If the mega-mergers among health insurers are allowed to go through, it will create insurers with more bargaining power that can hold the line on prices paid to doctors and hospitals.
At least that’s been the standard rationale given in the business press for why Anthem Inc. is trying to buy Cigna Corp. and Aetna Inc. is trying to buy Humana Inc.
It’s also one reason why doctors and hospitals fear the deals. The American Medical Association cited lower prices as one key reason in its request for the U.S. Department of Justice to block the Anthem-Cigna deal.
“When mergers result in monopsony power and physicians are reimbursed at below competitive levels, consumers may be harmed in a variety of ways,” wrote Dr. James Madara, CEO of the American Medical Association, in a November letter urging the U.S. Department of Justice to block both the Aetna-Humana and the Anthem-Cigna deals.
But this fretting over price negotiations is a side show, as everyone in the finance departments of health systems knows—or ought to know.
That’s because health insurers like Anthem and Aetna have little to no incentive to hold down the price of care. Rather, they directly benefit when the price of care rises.
Let me explain how.
First, remember that two-thirds of people Anthem and Cigna count as members of their health plans are actually insured by an employer. These so-called self-funded health plans have the employer pay for all medical claims up to a catastrophic threshold, after which stop-loss insurance kicks in.
The role of Anthem and Cigna in these self-funded arrangements is simply to process the medical claims, paying the hospitals and doctors but being reimbursed by the employers dollar for dollar.
For Aetna, 61 percent of its health plan members are covered by these self-funded plans, although only 17 percent of Humana’s health plan members are in self-funded employer plans.
Health insurers bear no risk in these arrangements. They simply charge an “administrative services” fee, which is typically a percentage of the total amount of claims incurred by that employer.
That means, the more an employer spends on health care, the more money Anthem or Aetna or Cigna gets.
So rising prices of health care actually generate more revenue for Anthem and Aetna and Cigna for two-thirds of their customers.
What about the other third, which involves Anthem and Cigna selling full-risk insurance to employers and individuals?
On that business, health insurers used to have an incentive to hold down the price of health care, as well as to hold back how much its customers actually used their benefits.
But now, thanks to Obamacare, that incentive is gone.
In the pre-Obamacare days, if health insurers could sell an insurance policy for $100, but only spend $50 on medical care, that resulted in huge profits. If I instead spent $90 on healthcare, that squeezed their profits sharply.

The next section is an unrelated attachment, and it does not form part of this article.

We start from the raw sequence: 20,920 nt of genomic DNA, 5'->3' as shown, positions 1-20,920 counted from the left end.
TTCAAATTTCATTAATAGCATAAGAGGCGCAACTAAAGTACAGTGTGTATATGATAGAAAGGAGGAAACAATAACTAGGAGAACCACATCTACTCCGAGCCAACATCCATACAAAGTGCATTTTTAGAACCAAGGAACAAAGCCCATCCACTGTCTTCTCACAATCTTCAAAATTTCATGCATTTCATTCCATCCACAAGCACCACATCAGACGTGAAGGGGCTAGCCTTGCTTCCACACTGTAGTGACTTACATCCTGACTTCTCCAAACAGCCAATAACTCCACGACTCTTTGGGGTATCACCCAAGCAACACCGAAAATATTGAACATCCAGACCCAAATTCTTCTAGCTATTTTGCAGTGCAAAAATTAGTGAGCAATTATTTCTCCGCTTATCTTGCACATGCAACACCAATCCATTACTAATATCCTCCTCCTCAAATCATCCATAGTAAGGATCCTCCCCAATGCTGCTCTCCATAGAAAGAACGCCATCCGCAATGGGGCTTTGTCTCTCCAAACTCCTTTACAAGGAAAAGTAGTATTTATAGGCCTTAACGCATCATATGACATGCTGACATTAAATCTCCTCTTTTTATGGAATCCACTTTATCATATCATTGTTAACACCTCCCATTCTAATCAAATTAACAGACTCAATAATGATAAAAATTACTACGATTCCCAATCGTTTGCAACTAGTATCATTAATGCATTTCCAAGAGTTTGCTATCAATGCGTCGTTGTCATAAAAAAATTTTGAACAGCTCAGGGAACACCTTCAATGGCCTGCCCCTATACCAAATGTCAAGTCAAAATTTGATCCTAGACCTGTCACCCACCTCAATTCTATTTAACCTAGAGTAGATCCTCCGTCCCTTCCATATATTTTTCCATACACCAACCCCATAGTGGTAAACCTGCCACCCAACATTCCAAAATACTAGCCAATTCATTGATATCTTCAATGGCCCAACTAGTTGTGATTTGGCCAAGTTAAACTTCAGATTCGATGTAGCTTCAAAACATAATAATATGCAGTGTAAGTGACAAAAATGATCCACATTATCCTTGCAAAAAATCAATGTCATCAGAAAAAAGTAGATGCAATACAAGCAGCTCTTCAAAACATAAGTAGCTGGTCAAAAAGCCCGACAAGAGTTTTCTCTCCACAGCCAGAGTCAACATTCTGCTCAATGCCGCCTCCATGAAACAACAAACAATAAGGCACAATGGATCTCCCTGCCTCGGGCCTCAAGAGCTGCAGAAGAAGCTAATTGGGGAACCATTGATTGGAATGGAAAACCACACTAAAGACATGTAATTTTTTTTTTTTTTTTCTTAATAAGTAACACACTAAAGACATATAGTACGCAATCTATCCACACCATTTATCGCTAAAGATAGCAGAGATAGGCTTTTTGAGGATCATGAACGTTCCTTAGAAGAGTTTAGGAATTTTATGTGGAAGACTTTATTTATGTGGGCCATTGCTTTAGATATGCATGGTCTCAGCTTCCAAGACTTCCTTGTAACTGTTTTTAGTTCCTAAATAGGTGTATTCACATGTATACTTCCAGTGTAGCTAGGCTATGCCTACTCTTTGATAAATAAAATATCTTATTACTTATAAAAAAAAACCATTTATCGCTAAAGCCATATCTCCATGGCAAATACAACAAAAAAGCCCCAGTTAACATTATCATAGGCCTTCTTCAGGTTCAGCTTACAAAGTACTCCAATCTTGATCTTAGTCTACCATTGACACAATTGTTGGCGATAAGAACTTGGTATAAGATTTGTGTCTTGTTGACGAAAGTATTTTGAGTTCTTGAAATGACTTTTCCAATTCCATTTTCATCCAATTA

Some insurers certainly abused this incentive, by aggressively denying to pay for expensive conditions or erecting maddening hurdles to getting a claim paid that would wear out patients and their doctors. Those abuses were a key part of the rationale for passing Obamacare.
Obamacare now requires that health insurers spend at least 80 percent of all premiums they receive on medical care. (The threshold, called a medical loss ratio, is 85 percent for large employers.) If a health insurer’s customers in any one state spend less than that percentage of premiums, then the insurer must refund the difference.
That Obamacare rule has removed the incentive for health insurers to cut prices, even on their fully insured policies. If their profit margins are now limited to a maximum of 15 percent or 20 percent (and that’s even before counting any of the insurer’s overhead), then the only way for an insurer to expand its revenue is to raise premiums. And the only way it can do that, while still satisfying the Obamacare rule, is for the underlying price and utilization of health care to increase.
This is not to say that Anthem, Aetna, Cigna and Humana would be fine if hospitals and doctors suddenly hiked their prices by, say, 25 percent. That would cause consumer outrage. And, if it happened only at one of the insurers, but not the others, then the high-priced company would start losing customers to their competitors.
So health insurers do work to keep prices and utilization of health care services from sudden bursts.
But they have no problem with steady, year-after-year, price increases by health care providers. In fact, some of the contracts health insurers sign with large hospital systems are structured exactly that way, with pre-set price increases built in year after year after year.
In the long-run, therefore, health insurers exert almost no restraining force on health care price growth. (The classic Health Affairs article by Gerard Anderson, Uwe Reinhardt and colleagues—titled “It’s the Prices, Stupid”—would tend to reinforce this point.)
So if you think Anthem buying Cigna or Aetna buying Humana will lead to epic cage matches in which health insurers try to beat down hospitals and doctors on their prices, think again. Because what’s better business—for both hospitals and health insurers—is to just keeping raising prices.